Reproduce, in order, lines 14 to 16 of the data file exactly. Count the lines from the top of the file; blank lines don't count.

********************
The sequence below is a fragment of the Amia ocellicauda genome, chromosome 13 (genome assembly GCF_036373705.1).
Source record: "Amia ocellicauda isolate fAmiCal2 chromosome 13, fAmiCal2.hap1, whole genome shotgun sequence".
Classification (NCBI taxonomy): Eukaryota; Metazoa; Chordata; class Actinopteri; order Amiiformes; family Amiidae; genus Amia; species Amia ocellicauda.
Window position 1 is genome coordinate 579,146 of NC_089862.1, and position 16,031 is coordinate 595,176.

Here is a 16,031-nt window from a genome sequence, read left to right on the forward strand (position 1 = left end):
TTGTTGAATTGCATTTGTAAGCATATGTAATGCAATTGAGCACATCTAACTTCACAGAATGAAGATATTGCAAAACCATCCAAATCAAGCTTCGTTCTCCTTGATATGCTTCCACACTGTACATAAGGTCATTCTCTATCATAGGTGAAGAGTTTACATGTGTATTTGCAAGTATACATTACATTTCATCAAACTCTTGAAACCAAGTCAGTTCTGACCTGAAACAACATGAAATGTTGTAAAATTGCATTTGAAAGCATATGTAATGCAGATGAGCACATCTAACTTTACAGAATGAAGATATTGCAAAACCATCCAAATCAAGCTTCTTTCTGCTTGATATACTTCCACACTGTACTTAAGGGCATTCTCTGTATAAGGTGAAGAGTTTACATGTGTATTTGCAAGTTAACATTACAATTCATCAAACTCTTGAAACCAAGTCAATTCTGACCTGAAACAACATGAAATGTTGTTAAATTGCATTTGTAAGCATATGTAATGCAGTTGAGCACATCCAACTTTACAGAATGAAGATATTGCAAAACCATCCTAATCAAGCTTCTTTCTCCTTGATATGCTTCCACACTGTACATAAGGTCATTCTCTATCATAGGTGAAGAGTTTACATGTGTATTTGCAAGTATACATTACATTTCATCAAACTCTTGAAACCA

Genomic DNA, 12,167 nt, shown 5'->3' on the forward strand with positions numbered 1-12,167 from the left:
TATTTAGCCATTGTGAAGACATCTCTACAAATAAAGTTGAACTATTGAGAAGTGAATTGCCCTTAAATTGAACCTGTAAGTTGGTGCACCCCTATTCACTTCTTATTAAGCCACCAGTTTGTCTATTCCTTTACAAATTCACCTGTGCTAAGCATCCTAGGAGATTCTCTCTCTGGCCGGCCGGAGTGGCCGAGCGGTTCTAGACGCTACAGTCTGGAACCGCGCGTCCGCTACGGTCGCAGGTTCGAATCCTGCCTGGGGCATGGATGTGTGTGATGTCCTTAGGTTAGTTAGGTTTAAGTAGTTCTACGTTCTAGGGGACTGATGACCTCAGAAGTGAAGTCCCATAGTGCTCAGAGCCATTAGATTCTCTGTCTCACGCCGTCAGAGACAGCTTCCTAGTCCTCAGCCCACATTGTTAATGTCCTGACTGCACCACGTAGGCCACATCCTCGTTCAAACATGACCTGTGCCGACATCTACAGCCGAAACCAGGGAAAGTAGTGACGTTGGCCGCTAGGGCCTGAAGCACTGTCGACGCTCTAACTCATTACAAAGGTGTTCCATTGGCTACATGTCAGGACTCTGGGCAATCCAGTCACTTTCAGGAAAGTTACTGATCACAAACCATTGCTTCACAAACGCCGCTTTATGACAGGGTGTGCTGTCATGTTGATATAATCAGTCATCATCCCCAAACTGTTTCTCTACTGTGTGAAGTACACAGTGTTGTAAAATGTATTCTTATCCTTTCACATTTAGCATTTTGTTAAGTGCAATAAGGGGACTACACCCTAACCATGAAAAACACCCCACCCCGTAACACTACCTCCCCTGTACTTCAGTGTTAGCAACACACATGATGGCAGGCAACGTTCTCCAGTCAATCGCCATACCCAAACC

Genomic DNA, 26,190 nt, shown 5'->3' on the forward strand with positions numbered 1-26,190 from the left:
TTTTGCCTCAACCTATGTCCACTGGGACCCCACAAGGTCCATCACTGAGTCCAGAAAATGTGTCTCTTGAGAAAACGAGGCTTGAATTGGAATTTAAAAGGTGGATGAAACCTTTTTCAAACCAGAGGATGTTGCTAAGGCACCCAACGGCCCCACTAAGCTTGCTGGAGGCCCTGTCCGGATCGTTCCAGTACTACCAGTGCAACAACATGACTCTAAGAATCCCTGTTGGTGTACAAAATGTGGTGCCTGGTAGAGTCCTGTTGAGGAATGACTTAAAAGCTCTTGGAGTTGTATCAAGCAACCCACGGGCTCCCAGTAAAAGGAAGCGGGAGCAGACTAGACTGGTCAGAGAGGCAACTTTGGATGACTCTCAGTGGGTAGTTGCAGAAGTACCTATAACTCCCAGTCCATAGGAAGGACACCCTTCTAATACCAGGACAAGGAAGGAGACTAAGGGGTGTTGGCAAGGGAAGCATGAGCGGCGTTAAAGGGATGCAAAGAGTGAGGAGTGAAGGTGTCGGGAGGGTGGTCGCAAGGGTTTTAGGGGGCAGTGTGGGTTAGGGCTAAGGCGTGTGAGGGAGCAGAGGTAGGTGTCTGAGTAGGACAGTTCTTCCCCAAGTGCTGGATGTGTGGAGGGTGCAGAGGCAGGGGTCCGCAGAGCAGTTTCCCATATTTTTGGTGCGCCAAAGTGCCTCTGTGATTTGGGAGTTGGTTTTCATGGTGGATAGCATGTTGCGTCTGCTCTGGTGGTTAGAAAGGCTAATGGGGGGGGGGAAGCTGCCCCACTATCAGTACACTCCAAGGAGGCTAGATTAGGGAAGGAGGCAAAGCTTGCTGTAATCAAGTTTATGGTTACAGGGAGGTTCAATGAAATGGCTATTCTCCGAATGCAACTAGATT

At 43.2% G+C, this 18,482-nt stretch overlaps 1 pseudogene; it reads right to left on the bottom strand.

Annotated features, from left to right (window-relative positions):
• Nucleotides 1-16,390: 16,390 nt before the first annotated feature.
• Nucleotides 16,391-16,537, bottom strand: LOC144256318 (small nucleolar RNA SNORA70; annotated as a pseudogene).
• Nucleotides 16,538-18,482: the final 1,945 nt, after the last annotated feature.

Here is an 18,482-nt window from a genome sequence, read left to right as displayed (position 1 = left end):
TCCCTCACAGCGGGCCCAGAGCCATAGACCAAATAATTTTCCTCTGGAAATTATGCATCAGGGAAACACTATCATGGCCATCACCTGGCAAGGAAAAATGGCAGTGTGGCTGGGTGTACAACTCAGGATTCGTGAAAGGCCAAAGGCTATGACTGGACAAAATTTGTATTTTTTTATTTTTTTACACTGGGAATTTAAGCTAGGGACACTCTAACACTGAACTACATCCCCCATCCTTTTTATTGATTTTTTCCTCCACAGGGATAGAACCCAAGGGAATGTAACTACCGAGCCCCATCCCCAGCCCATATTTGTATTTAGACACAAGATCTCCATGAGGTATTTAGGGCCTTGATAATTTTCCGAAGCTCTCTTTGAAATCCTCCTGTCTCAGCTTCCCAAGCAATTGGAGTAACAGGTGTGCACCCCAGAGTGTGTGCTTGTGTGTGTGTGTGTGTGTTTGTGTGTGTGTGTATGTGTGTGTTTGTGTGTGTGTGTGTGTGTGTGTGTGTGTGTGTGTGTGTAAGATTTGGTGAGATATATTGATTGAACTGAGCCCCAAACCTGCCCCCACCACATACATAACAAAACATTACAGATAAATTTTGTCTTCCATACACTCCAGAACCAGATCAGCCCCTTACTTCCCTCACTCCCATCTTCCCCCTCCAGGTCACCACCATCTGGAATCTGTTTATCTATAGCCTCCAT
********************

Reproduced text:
• Nucleotides 16,391-16,537, bottom strand: LOC144256318 (small nucleolar RNA SNORA70; annotated as a pseudogene).
• Nucleotides 16,538-18,482: the final 1,945 nt, after the last annotated feature.

Here is an 18,482-nt window from a genome sequence, read left to right as displayed (position 1 = left end):